Charlene deGuzman first garnered attention from tweeting her self-deprecating thoughts as @charstarlene and went on to write and star in videos on YouTube, and her most popular being the viral hit I Forgot My Phone. As a sex and love addict currently in recovery, Charlene’s intention for the rest of her life is to bring awareness to sex and love addiction, and to help people feel got and less alone through all of her creative adventures. Unlovable, which she wrote and stars in, will have its world premiere at the SXSW Film Festival on March 10.
I’ve seen a lot of movies.
Good movies, bad movies, sad movies, stupid movies. Movies where I learned something, movies that I swore I’d never watch again. Movies I only watched because of a crush, movies I only watched alone. Movies to fold laundry to, movies to fall asleep. Movies I watch to remember things, movies I watch to forget.
And then there are the movies that just stick. Movies that feel like mirrors, movies that I grew up with. Movies that became an obsession, a temporary, but intense phase. I’d watch them over and over again, feeling like I met my new best friend who just happened to already know all of my secrets.
Here are some of those best friends:
Disney’s Aladdin (1992) was a huge deal to me when it first came out. I was eight years old. Princess Jasmine was the first ever Disney princess who had brown skin, dark hair, and dark eyes … just like me. Even I could be a pretty princess! Even I could live happily ever after! Even I could be trapped by the myth that one day my prince will come and save me from a life I don’t want to be responsible for and this is the only answer to true love and happiness!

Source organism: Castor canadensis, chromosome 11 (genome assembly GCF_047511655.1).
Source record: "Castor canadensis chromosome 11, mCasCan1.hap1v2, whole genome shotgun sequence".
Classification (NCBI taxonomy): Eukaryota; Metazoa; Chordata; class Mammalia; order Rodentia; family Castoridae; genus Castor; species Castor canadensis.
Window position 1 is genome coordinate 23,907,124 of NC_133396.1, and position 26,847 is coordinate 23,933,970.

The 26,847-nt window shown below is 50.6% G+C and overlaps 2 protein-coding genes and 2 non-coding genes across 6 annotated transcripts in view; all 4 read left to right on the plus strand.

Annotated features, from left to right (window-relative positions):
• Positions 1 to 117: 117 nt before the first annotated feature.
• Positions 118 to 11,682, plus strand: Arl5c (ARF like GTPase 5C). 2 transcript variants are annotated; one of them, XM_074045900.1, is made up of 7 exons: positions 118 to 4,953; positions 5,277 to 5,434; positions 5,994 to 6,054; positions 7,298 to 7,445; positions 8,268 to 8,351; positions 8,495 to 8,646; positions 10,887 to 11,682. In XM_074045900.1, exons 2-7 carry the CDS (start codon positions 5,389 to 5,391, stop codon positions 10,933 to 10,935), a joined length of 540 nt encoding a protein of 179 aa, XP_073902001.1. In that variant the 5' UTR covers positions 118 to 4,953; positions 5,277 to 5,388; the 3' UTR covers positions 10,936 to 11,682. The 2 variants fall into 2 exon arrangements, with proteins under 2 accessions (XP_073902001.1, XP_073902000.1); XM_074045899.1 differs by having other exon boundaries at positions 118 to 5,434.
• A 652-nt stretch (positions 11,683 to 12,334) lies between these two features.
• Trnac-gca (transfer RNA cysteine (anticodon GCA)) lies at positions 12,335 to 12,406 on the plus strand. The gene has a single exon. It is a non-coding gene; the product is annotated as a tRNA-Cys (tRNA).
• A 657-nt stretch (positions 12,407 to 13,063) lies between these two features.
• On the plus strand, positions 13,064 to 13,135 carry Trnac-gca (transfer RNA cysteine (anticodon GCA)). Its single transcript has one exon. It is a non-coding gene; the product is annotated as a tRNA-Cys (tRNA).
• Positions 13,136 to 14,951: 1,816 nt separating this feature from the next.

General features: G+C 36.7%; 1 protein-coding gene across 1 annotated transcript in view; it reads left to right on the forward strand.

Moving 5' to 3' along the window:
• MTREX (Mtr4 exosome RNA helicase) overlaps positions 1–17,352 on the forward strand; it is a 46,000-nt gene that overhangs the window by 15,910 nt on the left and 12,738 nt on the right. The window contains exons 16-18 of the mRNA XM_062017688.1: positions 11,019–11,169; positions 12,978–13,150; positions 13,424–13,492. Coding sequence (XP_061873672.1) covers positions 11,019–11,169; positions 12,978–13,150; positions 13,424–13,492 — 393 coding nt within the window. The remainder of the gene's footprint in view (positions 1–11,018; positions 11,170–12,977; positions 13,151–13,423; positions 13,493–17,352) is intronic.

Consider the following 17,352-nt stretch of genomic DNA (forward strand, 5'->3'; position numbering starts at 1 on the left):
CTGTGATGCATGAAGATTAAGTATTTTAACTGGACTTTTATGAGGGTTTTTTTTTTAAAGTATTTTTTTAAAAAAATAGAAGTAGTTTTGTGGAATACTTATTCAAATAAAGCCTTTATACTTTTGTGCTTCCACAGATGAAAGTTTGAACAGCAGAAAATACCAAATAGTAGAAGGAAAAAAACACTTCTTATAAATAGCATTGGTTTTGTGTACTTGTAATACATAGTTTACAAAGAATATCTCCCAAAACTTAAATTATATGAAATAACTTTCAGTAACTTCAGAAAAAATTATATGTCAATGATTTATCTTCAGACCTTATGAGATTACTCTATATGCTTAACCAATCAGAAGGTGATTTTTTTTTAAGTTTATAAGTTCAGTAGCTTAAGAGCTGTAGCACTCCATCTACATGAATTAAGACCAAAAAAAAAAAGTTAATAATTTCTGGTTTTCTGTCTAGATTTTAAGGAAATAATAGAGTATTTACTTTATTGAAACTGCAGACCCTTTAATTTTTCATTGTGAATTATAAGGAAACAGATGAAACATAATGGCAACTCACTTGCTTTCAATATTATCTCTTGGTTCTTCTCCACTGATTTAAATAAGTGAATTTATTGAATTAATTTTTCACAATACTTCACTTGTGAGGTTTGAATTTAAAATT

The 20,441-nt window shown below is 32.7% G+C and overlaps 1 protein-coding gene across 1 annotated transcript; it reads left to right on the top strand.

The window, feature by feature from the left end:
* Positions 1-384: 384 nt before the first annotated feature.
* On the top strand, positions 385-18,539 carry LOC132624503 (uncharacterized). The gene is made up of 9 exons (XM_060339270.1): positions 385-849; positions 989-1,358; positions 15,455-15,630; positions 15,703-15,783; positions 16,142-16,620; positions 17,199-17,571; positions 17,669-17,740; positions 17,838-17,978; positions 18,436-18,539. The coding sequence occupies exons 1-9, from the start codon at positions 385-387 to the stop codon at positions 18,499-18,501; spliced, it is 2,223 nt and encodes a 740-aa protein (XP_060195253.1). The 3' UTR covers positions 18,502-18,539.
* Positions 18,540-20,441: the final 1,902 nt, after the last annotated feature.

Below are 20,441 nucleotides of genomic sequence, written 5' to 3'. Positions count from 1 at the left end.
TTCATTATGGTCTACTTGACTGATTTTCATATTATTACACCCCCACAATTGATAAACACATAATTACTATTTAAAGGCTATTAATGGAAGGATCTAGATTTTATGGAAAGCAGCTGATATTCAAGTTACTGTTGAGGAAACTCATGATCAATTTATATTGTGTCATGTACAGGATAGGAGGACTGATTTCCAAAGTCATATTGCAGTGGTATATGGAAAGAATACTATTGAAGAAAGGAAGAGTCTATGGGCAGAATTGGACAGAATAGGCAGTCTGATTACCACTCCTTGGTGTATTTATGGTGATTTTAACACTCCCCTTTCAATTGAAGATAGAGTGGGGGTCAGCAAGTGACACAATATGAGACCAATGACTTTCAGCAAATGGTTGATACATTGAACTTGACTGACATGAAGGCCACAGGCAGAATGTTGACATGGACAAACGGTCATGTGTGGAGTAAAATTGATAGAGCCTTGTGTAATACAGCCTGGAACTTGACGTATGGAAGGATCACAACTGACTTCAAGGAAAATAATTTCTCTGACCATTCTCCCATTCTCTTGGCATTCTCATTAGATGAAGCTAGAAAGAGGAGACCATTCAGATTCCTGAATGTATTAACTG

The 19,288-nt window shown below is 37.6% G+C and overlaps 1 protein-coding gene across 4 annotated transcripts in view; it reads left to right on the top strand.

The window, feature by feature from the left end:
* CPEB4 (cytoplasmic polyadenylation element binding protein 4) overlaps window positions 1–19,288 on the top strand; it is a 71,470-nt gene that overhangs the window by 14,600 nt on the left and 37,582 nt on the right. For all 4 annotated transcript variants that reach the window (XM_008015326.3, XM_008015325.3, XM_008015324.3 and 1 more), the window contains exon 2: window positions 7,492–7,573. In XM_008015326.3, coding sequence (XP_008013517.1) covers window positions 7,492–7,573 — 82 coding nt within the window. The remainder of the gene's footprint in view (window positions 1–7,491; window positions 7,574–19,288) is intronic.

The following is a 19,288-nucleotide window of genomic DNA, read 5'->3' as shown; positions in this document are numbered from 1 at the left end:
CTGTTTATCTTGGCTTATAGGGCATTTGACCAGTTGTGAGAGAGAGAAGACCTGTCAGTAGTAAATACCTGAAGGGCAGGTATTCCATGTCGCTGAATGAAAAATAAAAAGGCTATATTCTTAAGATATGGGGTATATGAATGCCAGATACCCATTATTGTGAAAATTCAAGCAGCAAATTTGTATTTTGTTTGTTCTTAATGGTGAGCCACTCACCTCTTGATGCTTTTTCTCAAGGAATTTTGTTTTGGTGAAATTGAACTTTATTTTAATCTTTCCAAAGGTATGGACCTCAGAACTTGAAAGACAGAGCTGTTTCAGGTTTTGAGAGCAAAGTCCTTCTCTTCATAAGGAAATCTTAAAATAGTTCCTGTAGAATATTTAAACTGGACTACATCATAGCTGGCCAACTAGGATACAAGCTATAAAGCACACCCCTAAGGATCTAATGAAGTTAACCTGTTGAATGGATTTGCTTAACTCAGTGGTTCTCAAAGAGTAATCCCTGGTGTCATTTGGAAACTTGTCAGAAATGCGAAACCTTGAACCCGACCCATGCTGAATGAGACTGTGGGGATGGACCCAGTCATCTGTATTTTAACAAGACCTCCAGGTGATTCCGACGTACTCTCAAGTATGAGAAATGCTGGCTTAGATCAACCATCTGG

My second- to fourth-grade-boyfriend, Joshua, promised he would get me Aladdin on VHS for my ninth birthday. When he showed up to my party without it, I broke up with him on the spot. I now realize how selfish and insensitive that was, but maybe he just wasn’t “The One.” (On my last birthday he posted on my Facebook, “Happy Birthday” with three exclamation points. I am open to all possibilities.)
Even as a child, my world revolved around boys. I didn’t need a Disney movie to convince me that finding “The One” was the answer, I already knew that, for it was my life’s mission.
Before you scoff at me for bringing up 1998’s Can’t Hardly Wait, let me explain that I was only 14. Let me also explain that “The One” at the time, Jorge, was obsessed with its star, Jennifer Love Hewitt. And since I was obsessed with Jorge, I was, by default, obsessed with Jennifer Love Hewitt – in the unhealthy, self-loathing, compare-and-despair type way that would have me accidentally liking one of her Instagram pics from 68 weeks ago if this were today. But it was the ’90s and there was no social media to stalk – so I watched Can’t Hardly Wait on repeat and even bought the soundtrack. (You guys, it was a good soundtrack.)
And besides Neutrogena-faced J. Love, don’t forget that Can’t Hardly Wait showed us all exactly how important and exciting it was to be in high school and party. I couldn’t hardly wait to get wasted at some shindig while wearing a bra strap as a headband. And I will never have to grow up and face reality because … Friends Forever!